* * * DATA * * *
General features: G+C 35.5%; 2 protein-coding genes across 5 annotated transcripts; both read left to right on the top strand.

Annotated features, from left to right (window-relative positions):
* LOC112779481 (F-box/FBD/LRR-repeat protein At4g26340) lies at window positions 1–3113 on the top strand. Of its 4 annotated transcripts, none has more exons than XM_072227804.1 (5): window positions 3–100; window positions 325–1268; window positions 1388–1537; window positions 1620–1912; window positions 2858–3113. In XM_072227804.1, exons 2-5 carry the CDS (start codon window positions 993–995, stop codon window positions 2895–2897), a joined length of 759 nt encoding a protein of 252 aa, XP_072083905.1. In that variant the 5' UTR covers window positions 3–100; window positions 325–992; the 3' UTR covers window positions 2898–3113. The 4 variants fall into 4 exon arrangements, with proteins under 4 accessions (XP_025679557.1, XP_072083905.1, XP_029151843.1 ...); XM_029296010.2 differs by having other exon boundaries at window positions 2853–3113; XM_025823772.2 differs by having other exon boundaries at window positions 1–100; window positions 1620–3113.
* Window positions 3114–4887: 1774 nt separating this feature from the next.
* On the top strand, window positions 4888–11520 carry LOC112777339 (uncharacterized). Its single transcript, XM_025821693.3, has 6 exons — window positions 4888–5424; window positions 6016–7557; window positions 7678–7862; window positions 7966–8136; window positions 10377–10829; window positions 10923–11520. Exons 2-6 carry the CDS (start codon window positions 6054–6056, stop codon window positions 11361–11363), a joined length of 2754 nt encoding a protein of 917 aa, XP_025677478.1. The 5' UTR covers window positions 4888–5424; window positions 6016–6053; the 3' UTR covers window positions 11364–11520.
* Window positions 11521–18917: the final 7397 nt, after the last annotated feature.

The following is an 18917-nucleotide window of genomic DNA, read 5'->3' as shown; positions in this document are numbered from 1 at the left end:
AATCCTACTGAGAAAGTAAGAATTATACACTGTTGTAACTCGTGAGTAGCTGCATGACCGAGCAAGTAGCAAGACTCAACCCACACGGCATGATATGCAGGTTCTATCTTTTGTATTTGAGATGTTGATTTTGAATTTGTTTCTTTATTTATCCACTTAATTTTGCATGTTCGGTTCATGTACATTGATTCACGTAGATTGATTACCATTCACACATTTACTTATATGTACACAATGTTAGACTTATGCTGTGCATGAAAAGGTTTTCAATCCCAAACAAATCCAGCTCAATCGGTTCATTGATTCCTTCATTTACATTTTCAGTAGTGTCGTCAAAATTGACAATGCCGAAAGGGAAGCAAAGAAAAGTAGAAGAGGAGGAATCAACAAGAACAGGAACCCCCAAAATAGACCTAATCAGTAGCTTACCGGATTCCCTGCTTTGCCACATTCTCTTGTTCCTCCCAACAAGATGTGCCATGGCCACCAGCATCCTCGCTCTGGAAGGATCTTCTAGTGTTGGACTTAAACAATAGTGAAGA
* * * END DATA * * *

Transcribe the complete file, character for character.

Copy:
General features: G+C 35.5%; 2 protein-coding genes across 5 annotated transcripts; both read left to right on the top strand.

Annotated features, from left to right (window-relative positions):
* LOC112779481 (F-box/FBD/LRR-repeat protein At4g26340) lies at window positions 1–3113 on the top strand. Of its 4 annotated transcripts, none has more exons than XM_072227804.1 (5): window positions 3–100; window positions 325–1268; window positions 1388–1537; window positions 1620–1912; window positions 2858–3113. In XM_072227804.1, exons 2-5 carry the CDS (start codon window positions 993–995, stop codon window positions 2895–2897), a joined length of 759 nt encoding a protein of 252 aa, XP_072083905.1. In that variant the 5' UTR covers window positions 3–100; window positions 325–992; the 3' UTR covers window positions 2898–3113. The 4 variants fall into 4 exon arrangements, with proteins under 4 accessions (XP_025679557.1, XP_072083905.1, XP_029151843.1 ...); XM_029296010.2 differs by having other exon boundaries at window positions 2853–3113; XM_025823772.2 differs by having other exon boundaries at window positions 1–100; window positions 1620–3113.
* Window positions 3114–4887: 1774 nt separating this feature from the next.
* On the top strand, window positions 4888–11520 carry LOC112777339 (uncharacterized). Its single transcript, XM_025821693.3, has 6 exons — window positions 4888–5424; window positions 6016–7557; window positions 7678–7862; window positions 7966–8136; window positions 10377–10829; window positions 10923–11520. Exons 2-6 carry the CDS (start codon window positions 6054–6056, stop codon window positions 11361–11363), a joined length of 2754 nt encoding a protein of 917 aa, XP_025677478.1. The 5' UTR covers window positions 4888–5424; window positions 6016–6053; the 3' UTR covers window positions 11364–11520.
* Window positions 11521–18917: the final 7397 nt, after the last annotated feature.

The following is an 18917-nucleotide window of genomic DNA, read 5'->3' as shown; positions in this document are numbered from 1 at the left end:
AATCCTACTGAGAAAGTAAGAATTATACACTGTTGTAACTCGTGAGTAGCTGCATGACCGAGCAAGTAGCAAGACTCAACCCACACGGCATGATATGCAGGTTCTATCTTTTGTATTTGAGATGTTGATTTTGAATTTGTTTCTTTATTTATCCACTTAATTTTGCATGTTCGGTTCATGTACATTGATTCACGTAGATTGATTACCATTCACACATTTACTTATATGTACACAATGTTAGACTTATGCTGTGCATGAAAAGGTTTTCAATCCCAAACAAATCCAGCTCAATCGGTTCATTGATTCCTTCATTTACATTTTCAGTAGTGTCGTCAAAATTGACAATGCCGAAAGGGAAGCAAAGAAAAGTAGAAGAGGAGGAATCAACAAGAACAGGAACCCCCAAAATAGACCTAATCAGTAGCTTACCGGATTCCCTGCTTTGCCACATTCTCTTGTTCCTCCCAACAAGATGTGCCATGGCCACCAGCATCCTCGCTCTGGAAGGATCTTCTAGTGTTGGACTTAAACAATAGTGAAGA